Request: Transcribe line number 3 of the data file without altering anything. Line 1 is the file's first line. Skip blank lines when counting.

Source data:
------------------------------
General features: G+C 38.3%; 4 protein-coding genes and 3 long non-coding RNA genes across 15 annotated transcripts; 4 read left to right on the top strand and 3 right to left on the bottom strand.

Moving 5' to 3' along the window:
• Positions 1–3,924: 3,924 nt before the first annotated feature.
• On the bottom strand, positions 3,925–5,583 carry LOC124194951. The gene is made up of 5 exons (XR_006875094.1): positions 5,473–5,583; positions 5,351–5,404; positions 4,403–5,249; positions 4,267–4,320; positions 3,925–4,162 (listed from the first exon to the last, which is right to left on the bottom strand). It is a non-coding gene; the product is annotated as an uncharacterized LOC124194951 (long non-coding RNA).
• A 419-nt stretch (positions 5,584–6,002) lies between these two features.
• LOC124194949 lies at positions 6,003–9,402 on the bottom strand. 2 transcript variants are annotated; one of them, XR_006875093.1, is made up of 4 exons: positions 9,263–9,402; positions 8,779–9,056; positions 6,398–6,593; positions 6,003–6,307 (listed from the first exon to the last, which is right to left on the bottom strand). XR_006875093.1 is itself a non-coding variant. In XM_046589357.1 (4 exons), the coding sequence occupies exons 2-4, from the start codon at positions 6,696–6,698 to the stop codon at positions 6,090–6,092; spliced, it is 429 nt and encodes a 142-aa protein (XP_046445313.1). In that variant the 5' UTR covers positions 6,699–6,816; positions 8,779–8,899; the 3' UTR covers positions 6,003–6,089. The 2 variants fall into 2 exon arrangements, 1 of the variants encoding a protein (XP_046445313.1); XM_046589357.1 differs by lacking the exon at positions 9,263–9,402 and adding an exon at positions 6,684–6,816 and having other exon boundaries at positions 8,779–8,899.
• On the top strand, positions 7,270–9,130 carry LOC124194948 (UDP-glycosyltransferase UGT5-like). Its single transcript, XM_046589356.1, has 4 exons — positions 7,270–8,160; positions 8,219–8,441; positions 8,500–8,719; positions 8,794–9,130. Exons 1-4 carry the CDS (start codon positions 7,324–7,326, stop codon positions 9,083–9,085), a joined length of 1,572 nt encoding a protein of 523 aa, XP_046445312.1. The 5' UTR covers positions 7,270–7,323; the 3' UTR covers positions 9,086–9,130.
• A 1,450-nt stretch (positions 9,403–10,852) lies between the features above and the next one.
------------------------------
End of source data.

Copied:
• Positions 1–3,924: 3,924 nt before the first annotated feature.